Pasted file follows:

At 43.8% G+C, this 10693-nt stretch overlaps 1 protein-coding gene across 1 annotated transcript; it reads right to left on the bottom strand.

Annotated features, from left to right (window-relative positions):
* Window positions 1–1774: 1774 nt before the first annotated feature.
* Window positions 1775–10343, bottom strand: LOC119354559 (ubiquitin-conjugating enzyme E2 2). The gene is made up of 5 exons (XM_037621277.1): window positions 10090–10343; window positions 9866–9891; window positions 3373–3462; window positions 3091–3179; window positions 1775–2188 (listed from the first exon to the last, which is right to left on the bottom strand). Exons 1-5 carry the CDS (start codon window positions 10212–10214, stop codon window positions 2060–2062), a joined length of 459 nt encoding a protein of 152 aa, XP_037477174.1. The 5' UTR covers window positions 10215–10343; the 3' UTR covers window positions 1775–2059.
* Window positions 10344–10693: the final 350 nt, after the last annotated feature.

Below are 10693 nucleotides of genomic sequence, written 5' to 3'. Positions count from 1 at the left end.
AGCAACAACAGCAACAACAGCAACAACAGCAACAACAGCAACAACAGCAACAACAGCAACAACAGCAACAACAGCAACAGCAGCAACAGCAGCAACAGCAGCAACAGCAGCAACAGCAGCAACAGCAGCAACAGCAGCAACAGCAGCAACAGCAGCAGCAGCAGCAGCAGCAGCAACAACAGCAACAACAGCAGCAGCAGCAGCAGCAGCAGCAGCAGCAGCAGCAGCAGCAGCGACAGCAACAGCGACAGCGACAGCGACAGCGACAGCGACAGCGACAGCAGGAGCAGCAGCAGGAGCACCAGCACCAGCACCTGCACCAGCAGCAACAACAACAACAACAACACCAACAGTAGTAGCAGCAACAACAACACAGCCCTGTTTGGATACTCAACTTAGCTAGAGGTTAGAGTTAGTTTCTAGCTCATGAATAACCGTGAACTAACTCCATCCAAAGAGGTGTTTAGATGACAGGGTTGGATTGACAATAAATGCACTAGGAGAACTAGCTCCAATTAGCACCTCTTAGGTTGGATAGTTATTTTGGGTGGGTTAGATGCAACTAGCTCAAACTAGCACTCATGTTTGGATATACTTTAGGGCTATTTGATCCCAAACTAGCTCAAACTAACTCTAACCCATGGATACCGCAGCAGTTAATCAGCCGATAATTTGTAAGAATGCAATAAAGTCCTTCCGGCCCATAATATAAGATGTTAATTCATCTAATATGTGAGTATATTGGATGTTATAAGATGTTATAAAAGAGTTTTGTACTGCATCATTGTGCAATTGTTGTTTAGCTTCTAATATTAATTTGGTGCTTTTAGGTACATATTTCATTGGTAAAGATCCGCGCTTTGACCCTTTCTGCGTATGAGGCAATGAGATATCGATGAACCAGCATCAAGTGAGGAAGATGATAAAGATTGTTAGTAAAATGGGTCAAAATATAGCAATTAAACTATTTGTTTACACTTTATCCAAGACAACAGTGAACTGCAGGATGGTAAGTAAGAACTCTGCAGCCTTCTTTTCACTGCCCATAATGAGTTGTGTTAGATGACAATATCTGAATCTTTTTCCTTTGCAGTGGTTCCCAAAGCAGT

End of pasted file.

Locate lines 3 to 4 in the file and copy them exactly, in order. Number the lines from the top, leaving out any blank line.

* Window positions 1–1774: 1774 nt before the first annotated feature.
* Window positions 1775–10343, bottom strand: LOC119354559 (ubiquitin-conjugating enzyme E2 2). The gene is made up of 5 exons (XM_037621277.1): window positions 10090–10343; window positions 9866–9891; window positions 3373–3462; window positions 3091–3179; window positions 1775–2188 (listed from the first exon to the last, which is right to left on the bottom strand). Exons 1-5 carry the CDS (start codon window positions 10212–10214, stop codon window positions 2060–2062), a joined length of 459 nt encoding a protein of 152 aa, XP_037477174.1. The 5' UTR covers window positions 10215–10343; the 3' UTR covers window positions 1775–2059.